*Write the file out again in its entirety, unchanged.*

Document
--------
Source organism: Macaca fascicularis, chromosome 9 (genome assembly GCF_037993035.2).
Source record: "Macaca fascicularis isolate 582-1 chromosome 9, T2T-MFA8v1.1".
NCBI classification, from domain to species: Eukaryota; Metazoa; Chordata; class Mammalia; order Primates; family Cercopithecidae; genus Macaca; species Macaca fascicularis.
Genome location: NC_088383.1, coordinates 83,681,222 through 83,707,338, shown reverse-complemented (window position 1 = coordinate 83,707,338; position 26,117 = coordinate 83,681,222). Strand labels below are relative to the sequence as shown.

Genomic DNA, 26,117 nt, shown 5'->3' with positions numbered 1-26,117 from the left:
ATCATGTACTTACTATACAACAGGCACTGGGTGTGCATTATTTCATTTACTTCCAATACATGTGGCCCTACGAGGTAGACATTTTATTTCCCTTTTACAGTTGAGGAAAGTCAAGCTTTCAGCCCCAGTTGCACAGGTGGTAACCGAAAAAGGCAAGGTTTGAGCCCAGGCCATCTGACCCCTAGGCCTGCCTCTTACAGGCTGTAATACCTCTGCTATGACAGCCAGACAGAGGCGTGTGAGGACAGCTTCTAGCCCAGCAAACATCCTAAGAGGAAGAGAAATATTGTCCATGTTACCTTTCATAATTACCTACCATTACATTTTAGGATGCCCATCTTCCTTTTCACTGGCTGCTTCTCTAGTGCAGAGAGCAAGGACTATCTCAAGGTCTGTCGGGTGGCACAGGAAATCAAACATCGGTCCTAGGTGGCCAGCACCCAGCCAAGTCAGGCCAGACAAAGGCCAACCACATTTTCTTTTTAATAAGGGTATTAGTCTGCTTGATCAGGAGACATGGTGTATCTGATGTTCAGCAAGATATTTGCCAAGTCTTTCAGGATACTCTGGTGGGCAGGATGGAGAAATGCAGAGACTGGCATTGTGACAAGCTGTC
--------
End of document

Source organism: Macaca fascicularis, chromosome 9 (genome assembly GCF_037993035.2).
Source record: "Macaca fascicularis isolate 582-1 chromosome 9, T2T-MFA8v1.1".
NCBI classification, from domain to species: Eukaryota; Metazoa; Chordata; class Mammalia; order Primates; family Cercopithecidae; genus Macaca; species Macaca fascicularis.
Genome location: NC_088383.1, coordinates 83,681,222 through 83,707,338, shown reverse-complemented (window position 1 = coordinate 83,707,338; position 26,117 = coordinate 83,681,222). Strand labels below are relative to the sequence as shown.

Genomic DNA, 26,117 nt, shown 5'->3' with positions numbered 1-26,117 from the left:
ATCATGTACTTACTATACAACAGGCACTGGGTGTGCATTATTTCATTTACTTCCAATACATGTGGCCCTACGAGGTAGACATTTTATTTCCCTTTTACAGTTGAGGAAAGTCAAGCTTTCAGCCCCAGTTGCACAGGTGGTAACCGAAAAAGGCAAGGTTTGAGCCCAGGCCATCTGACCCCTAGGCCTGCCTCTTACAGGCTGTAATACCTCTGCTATGACAGCCAGACAGAGGCGTGTGAGGACAGCTTCTAGCCCAGCAAACATCCTAAGAGGAAGAGAAATATTGTCCATGTTACCTTTCATAATTACCTACCATTACATTTTAGGATGCCCATCTTCCTTTTCACTGGCTGCTTCTCTAGTGCAGAGAGCAAGGACTATCTCAAGGTCTGTCGGGTGGCACAGGAAATCAAACATCGGTCCTAGGTGGCCAGCACCCAGCCAAGTCAGGCCAGACAAAGGCCAACCACATTTTCTTTTTAATAAGGGTATTAGTCTGCTTGATCAGGAGACATGGTGTATCTGATGTTCAGCAAGATATTTGCCAAGTCTTTCAGGATACTCTGGTGGGCAGGATGGAGAAATGCAGAGACTGGCATTGTGACAAGCTGTC